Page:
Future changes to Aspen roundabout on city’s shoulders
If any significant changes are made to the Aspen roundabout, the lion’s share of costs will be the responsibility of the city government, according to the Colorado Department of Transportation.
Andrew Knapp, CDOT’s resident engineer who is assigned to Highway 82, said the state agency had planned to do an “asphalt mill and fill” project in the traffic circle in 2022.
But city engineers expressed a desire to put a concrete surface around it to prevent massive potholes, which occurred this past winter when traffic was at its heaviest.
That big blowout is what started the conversation between CDOT and the city, Knapp said.
“We had a basic surface project but now with this partnership, the city would reconstruct the surface with concrete and we are going to contribute what it would cost for the asphalt,” he said. “There will be no change to the geometry and lanes.”
The city is considering a $100,000 consultant study on traffic patterns surrounding the roundabout in advance of the work in 2022.
Engineers would be looking at ways to improve traffic circulation in what is one of the busiest roundabouts in the state.
CDOT rates it a “D” in level of service (LOS), which is defined as the relationship between roadway volume and roadway capacity, according to Pete Rice with the city’s engineering office.
“LOS D is defined as lanes being almost full with delay,” Rice wrote in an email. “We had a presentation once from a traffic engineer working on a traffic impact study on Maroon Creek Road who stated the roundabout congestion could be considered an F, but … we don’t have the data to prove anything and CDOT considers the corridor a D.”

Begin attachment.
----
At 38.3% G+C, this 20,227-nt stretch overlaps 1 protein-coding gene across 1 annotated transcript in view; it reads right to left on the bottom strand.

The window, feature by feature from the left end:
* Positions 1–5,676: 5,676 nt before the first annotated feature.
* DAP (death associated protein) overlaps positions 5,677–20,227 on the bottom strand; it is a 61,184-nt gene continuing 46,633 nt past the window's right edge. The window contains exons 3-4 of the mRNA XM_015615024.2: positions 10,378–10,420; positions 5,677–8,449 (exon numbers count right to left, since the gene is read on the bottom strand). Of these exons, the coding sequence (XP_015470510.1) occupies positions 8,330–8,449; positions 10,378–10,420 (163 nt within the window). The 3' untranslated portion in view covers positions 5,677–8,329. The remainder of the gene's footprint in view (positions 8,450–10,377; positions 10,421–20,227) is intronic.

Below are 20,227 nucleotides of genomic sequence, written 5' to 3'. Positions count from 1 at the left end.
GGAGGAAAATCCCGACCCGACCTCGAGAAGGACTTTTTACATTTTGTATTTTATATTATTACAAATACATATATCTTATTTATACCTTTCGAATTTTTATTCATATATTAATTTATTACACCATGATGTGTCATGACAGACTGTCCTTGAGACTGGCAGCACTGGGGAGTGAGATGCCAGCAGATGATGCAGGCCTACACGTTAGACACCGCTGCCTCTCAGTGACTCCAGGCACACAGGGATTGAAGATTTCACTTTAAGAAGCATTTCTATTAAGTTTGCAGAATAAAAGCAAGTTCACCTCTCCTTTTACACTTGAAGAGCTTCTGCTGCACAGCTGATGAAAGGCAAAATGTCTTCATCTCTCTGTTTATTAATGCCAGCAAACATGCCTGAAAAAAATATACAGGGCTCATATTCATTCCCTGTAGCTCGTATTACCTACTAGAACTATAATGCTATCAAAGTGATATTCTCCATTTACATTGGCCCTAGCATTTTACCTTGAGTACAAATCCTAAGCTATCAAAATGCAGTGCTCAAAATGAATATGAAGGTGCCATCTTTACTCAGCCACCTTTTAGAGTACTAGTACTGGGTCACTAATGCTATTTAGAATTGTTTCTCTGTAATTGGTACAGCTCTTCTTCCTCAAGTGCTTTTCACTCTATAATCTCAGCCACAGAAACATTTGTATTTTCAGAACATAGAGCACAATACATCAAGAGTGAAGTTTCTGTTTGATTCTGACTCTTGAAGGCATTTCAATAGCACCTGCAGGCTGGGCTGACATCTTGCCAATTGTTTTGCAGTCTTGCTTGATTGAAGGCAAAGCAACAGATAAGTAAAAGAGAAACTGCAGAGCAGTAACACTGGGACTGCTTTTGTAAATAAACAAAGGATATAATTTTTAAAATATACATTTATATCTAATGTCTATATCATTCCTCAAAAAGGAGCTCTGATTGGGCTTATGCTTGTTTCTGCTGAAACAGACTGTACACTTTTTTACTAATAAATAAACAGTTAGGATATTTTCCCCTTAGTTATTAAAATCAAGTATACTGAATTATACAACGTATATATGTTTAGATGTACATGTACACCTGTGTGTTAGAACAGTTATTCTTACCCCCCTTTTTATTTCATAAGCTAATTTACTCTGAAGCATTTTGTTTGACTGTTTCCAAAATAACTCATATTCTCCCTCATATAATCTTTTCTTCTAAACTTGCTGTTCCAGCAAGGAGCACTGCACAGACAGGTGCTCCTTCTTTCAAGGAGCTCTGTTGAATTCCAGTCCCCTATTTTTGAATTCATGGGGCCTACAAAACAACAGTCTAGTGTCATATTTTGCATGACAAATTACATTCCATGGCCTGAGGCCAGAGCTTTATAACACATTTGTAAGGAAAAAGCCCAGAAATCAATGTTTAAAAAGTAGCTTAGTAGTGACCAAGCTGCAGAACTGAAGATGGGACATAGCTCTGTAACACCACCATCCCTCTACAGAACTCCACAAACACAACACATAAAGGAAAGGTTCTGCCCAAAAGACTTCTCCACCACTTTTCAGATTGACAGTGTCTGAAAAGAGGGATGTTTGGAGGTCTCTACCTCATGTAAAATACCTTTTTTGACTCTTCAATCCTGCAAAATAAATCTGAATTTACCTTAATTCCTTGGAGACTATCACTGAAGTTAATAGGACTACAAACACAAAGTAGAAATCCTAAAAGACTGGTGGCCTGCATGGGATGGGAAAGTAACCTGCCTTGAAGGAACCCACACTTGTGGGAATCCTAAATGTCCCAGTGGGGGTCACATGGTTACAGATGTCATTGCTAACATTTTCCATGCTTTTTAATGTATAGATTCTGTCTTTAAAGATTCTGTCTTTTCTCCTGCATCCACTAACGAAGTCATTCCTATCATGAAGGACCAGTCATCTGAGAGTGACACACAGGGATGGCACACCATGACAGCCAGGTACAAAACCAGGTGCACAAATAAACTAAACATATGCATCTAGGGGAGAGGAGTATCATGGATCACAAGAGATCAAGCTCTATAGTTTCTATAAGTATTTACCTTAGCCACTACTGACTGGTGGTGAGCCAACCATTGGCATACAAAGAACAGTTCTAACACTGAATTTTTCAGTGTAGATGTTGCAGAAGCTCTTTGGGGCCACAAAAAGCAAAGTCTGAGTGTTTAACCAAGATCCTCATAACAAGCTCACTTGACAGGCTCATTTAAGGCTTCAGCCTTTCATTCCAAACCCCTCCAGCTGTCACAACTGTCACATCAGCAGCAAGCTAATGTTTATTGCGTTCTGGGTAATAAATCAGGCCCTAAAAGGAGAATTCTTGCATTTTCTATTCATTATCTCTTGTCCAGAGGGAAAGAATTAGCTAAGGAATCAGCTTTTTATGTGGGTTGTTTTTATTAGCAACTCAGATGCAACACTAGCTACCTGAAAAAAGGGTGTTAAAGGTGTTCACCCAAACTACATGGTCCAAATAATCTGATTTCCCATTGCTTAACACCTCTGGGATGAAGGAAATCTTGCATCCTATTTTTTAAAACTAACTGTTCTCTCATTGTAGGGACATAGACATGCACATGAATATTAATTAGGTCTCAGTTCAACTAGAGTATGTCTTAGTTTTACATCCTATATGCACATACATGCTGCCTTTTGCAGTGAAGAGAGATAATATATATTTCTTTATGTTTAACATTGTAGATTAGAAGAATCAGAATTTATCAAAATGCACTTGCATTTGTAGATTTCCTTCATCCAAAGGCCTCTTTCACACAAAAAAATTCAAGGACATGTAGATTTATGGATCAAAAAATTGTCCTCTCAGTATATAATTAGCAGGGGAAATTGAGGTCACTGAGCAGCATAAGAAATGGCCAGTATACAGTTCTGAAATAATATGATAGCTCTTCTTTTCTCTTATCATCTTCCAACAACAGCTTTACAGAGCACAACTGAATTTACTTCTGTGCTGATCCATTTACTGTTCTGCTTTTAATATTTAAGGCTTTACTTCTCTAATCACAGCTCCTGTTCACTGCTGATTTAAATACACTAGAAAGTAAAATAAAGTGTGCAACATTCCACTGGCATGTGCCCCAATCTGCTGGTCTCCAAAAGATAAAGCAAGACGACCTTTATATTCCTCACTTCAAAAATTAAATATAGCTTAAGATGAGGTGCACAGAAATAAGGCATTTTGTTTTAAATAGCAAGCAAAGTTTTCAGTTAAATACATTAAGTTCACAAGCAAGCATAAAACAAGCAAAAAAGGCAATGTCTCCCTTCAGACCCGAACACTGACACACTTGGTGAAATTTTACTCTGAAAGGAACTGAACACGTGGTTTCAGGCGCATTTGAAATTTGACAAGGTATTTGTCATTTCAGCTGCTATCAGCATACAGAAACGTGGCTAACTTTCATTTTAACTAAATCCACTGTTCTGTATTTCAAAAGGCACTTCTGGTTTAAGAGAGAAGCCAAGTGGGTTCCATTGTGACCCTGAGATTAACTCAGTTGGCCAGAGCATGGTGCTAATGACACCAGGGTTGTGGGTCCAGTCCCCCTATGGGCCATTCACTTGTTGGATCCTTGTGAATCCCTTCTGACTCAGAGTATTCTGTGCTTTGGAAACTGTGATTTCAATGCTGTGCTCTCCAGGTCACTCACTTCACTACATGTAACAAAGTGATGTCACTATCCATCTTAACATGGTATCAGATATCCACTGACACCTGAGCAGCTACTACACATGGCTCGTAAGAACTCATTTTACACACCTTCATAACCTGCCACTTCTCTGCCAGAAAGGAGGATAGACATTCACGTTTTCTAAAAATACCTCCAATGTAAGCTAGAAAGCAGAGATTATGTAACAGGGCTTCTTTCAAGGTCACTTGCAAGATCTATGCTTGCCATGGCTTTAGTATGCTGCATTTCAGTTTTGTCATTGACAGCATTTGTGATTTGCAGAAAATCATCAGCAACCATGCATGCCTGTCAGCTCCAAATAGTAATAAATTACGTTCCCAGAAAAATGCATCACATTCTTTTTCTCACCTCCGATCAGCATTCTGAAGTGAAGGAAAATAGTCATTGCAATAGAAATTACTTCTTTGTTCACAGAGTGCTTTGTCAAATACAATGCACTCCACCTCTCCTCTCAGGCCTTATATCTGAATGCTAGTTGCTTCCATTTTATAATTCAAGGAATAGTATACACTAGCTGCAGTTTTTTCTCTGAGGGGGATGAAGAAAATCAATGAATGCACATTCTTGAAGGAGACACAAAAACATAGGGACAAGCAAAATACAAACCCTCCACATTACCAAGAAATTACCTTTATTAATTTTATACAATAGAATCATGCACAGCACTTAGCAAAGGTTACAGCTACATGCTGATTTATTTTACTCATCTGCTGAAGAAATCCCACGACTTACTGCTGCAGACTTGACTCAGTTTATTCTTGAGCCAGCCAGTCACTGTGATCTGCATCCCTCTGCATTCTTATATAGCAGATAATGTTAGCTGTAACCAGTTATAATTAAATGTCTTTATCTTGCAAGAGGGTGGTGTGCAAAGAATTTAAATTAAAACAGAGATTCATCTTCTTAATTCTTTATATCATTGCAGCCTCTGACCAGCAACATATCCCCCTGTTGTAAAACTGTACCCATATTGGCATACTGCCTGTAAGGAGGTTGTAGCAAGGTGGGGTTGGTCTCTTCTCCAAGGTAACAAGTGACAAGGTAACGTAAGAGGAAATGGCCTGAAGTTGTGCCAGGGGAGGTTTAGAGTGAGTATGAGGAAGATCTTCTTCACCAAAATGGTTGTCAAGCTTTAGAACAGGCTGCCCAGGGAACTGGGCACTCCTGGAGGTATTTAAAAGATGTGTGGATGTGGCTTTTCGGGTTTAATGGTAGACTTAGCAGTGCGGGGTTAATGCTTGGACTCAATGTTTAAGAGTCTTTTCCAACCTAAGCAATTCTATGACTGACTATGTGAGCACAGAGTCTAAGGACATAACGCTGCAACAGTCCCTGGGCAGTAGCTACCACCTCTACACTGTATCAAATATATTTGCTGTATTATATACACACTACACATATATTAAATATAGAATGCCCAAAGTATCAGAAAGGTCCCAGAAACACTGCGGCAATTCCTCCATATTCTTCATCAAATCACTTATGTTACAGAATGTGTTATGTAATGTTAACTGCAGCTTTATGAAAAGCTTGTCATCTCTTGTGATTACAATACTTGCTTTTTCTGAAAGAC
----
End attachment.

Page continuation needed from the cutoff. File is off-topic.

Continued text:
The traffic study would provide that data, which could lead to improvements such as roundabout metering signals that would alternate cars entering the traffic circle from Maroon and Castle creeks.
Changes like that would entirely be up to the city, Knapp said, acknowledging that CDOT is underfunded.
And the idea is that whatever changes would occur, they would be done when the surface work is happening.
Aspen’s roundabout was built in 2001 when the concept was fairly new to traffic engineers.
“If we had to do it all over again, we would have done it differently,” Knapp said, adding that the Aspen roundabout was uniquely designed with a crown so the inside lane drains into the center and the outside lane drains away from the circle.
Carbondale’s roundabout is one of the newest designed and built, and serves as a good example of how a traffic circle should function, Knapp said.
There is just one circulating lane, and it is wide and defined for motorists entering it, he added.
CDOT just repainted Aspen’s roundabout to give motorists more direction on how to exit the circle.
That’s because drivers are hesitant to move into the outside lane for fear that those entering from the west will cut them off or hit them so they stay in the inside lane until it is time to exit.
A solid yellow line now delineates two lanes, with dotted lines painted coming off the inside one to signal motorists to move into the outside lane if they are planning to exit onto Maroon Creek or Castle Creek roads.
“We put the well-thought-about repainted lines in there,” Knapp said. “The median spiral pushes you to the outside and is meant to reduce the conflicts between the exiting traffic and the entering traffic.”
Also on CDOT’s agenda for Highway 82 is resurfacing the road in Snowmass Canyon.
Knapp said he was able to get that project, which was on CDOT’s 10-year plan, on the short list for 2023.
“That has been a big priority for me,” he said. “I consider that a big win.”
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